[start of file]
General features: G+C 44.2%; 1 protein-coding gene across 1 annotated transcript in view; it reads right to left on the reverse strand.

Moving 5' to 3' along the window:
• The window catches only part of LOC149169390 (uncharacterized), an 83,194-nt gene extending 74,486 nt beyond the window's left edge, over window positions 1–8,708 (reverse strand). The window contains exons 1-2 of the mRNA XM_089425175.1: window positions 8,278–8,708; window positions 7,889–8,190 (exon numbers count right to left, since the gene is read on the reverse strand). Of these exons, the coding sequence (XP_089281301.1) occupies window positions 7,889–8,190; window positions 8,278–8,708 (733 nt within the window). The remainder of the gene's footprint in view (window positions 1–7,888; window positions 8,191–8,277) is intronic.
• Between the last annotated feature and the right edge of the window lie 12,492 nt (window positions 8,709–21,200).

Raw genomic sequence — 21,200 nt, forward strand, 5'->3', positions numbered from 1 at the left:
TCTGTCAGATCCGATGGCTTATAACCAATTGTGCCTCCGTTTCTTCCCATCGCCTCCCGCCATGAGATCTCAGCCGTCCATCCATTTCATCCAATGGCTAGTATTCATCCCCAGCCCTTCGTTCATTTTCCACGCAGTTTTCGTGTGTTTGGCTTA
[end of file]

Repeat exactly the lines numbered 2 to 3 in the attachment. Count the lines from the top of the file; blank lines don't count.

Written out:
Moving 5' to 3' along the window:
• The window catches only part of LOC149169390 (uncharacterized), an 83,194-nt gene extending 74,486 nt beyond the window's left edge, over window positions 1–8,708 (reverse strand). The window contains exons 1-2 of the mRNA XM_089425175.1: window positions 8,278–8,708; window positions 7,889–8,190 (exon numbers count right to left, since the gene is read on the reverse strand). Of these exons, the coding sequence (XP_089281301.1) occupies window positions 7,889–8,190; window positions 8,278–8,708 (733 nt within the window). The remainder of the gene's footprint in view (window positions 1–7,888; window positions 8,191–8,277) is intronic.